The US is pressuring Iraq to stop buying energy from its neighbor Iran, in what has become a major point of conflict between Washington and Baghdad.
Iraqi leaders are pushing back on the demand, which is rooted in US President Donald Trump’s sanctions against Iran, according to a report by the New York Times on Monday.
Tensions rose after Trump said Feb. 3 that he planned to have US troops who have returned to Iraq “watch Iran,” despite Baghdad’s need to maintain cordial ties with its fellow neighbor.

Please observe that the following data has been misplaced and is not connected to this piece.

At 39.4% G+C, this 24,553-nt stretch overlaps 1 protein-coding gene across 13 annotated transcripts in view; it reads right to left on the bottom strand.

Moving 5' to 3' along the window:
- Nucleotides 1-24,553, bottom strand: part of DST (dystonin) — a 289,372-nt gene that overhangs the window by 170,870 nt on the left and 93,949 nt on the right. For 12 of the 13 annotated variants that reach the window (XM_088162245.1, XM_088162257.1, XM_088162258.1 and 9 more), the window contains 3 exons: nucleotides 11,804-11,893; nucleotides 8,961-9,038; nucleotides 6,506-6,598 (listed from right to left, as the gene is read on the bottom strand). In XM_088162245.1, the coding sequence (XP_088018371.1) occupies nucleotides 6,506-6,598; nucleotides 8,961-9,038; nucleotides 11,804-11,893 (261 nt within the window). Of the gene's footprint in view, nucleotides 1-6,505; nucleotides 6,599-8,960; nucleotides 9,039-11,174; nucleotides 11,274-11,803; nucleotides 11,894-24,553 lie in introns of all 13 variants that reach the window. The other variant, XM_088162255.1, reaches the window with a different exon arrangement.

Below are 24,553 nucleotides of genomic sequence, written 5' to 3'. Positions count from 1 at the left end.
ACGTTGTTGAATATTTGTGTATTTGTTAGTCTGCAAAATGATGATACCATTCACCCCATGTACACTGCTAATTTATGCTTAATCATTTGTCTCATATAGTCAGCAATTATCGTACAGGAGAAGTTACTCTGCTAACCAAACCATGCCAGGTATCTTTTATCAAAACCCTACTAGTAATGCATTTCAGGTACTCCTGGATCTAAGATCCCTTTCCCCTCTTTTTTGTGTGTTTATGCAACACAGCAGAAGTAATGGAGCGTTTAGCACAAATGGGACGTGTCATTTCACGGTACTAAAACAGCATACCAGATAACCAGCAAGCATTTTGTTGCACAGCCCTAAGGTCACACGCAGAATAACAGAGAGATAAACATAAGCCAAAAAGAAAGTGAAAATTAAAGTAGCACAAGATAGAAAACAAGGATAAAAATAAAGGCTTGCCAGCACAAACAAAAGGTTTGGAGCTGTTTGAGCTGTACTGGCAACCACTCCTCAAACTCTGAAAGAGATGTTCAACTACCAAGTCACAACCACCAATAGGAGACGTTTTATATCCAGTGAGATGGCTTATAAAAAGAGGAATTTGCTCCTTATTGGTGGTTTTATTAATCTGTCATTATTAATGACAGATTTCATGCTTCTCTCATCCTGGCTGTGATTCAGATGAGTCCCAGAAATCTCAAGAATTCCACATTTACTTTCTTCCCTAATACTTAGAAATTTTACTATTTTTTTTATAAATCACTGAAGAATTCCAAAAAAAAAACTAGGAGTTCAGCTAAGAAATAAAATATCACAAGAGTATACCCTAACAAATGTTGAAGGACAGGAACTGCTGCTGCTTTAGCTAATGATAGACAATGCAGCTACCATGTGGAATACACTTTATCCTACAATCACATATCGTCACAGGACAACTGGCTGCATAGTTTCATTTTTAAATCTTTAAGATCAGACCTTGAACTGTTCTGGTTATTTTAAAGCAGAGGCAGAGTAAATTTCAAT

US officials are seeking to cut off Iraqi purchases of natural gas and electricity, even though the country relies on those for a good portion of its energy needs, the report added.
Iraq’s energy production and grid capabilities have lagged since the US-led invasion of 2003, and blackouts in cities are common, even with the current purchases. The energy shortfall is especially acute in the sweltering summers, which has led to large protests.
Iranian natural gas is the single most critical energy import in Iraq, but US officials say purchases must end now because gas falls under the US sanctions.
Iraqi officials said the US demand acknowledges neither Iraq’s energy needs nor the complex relations between Baghdad and Tehran.
(Source: Tasnim, under Creative Commons licence)